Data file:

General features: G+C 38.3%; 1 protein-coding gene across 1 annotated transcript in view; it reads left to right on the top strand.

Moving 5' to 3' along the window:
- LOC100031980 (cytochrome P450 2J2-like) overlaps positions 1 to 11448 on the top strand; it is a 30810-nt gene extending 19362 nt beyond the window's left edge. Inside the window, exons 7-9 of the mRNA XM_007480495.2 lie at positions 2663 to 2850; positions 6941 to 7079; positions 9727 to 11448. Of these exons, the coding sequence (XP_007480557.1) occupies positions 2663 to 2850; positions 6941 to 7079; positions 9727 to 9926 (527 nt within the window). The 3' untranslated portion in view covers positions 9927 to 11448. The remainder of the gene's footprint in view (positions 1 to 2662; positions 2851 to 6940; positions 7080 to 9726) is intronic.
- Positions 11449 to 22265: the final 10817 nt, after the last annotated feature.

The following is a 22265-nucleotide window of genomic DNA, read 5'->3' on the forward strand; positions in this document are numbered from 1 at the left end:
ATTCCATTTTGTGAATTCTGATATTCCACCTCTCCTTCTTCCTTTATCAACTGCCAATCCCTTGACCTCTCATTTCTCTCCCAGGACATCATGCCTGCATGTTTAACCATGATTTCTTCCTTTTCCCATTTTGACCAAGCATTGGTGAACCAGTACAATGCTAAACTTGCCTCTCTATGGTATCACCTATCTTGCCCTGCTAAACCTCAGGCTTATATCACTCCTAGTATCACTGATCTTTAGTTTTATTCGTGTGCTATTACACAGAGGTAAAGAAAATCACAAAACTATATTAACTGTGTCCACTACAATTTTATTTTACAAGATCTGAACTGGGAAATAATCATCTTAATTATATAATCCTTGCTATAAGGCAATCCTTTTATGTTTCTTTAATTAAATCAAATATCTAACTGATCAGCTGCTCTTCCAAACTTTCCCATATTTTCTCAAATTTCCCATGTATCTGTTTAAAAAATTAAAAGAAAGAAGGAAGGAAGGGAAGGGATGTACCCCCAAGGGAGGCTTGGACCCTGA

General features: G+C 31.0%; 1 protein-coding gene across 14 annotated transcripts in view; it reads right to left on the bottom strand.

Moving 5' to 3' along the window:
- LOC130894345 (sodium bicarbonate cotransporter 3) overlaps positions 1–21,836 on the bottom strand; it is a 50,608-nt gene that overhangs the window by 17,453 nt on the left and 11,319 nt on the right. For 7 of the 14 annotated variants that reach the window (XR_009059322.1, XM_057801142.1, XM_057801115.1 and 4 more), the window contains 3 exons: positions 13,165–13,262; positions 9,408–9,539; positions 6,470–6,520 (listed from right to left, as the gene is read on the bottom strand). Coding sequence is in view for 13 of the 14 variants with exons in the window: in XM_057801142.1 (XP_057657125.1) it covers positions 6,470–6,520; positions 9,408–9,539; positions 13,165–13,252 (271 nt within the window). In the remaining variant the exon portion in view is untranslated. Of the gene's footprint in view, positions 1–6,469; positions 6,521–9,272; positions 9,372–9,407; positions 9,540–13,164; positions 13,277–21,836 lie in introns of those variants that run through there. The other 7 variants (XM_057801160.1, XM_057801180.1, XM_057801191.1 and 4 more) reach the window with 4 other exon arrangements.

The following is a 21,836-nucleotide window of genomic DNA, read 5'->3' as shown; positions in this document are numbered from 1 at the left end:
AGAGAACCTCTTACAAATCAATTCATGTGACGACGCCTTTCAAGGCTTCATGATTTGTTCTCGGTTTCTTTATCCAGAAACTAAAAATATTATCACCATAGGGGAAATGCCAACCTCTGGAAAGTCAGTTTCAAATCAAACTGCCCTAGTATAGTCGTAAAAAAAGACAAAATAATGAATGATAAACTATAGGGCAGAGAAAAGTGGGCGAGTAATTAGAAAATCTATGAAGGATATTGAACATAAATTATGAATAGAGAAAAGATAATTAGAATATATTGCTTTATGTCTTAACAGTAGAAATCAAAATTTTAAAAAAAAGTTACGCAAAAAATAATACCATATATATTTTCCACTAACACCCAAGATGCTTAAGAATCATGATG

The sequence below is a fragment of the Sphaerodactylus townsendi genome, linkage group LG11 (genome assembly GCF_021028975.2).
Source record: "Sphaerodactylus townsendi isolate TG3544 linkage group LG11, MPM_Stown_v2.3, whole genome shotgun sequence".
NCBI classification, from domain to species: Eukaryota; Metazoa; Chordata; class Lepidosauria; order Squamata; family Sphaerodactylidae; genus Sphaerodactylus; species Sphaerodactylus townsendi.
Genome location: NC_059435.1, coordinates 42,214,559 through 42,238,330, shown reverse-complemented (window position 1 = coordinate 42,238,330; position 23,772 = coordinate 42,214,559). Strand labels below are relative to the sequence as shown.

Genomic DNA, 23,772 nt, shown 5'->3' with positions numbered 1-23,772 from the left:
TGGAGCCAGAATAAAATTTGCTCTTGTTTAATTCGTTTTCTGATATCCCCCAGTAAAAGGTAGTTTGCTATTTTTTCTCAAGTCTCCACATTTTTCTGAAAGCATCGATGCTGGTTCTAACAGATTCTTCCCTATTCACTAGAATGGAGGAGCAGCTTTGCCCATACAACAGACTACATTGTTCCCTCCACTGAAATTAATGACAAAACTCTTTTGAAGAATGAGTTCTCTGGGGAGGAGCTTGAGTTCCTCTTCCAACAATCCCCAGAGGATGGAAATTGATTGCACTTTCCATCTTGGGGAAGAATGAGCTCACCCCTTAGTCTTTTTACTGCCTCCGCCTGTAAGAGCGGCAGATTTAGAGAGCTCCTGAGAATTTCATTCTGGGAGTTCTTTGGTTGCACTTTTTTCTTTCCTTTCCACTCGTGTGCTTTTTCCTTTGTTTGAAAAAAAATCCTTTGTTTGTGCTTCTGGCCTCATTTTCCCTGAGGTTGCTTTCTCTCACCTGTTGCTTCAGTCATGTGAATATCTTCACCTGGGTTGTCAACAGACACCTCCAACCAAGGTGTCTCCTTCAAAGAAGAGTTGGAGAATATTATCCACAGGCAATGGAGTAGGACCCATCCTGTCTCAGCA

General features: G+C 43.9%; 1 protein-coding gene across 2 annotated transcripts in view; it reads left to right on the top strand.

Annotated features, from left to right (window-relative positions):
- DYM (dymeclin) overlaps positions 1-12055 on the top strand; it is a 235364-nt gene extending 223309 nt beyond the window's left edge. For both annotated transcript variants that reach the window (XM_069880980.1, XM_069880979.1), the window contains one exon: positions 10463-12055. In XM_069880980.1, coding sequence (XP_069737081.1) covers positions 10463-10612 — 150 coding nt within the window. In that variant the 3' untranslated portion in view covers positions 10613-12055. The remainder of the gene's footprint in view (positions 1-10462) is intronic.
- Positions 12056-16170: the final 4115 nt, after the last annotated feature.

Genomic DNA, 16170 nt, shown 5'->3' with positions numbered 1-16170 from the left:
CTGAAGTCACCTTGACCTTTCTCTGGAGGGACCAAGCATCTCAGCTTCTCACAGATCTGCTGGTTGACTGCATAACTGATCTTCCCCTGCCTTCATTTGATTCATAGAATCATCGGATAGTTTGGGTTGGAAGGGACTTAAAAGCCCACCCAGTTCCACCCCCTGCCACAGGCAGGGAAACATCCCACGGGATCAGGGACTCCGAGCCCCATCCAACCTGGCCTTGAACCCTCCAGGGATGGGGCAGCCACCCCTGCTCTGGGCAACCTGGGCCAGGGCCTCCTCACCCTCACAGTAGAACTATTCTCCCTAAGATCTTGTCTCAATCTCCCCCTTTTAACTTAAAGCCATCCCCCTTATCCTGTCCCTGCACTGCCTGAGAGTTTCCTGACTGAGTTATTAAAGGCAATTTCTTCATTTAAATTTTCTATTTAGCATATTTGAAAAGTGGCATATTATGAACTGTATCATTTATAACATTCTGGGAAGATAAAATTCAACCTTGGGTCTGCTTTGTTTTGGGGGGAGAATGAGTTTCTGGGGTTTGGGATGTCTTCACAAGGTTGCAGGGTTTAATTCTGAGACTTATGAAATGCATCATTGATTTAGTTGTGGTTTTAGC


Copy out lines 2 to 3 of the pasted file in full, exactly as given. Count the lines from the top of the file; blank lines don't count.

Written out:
Moving 5' to 3' along the window:
- LOC100031980 (cytochrome P450 2J2-like) overlaps positions 1 to 11448 on the top strand; it is a 30810-nt gene extending 19362 nt beyond the window's left edge. Inside the window, exons 7-9 of the mRNA XM_007480495.2 lie at positions 2663 to 2850; positions 6941 to 7079; positions 9727 to 11448. Of these exons, the coding sequence (XP_007480557.1) occupies positions 2663 to 2850; positions 6941 to 7079; positions 9727 to 9926 (527 nt within the window). The 3' untranslated portion in view covers positions 9927 to 11448. The remainder of the gene's footprint in view (positions 1 to 2662; positions 2851 to 6940; positions 7080 to 9726) is intronic.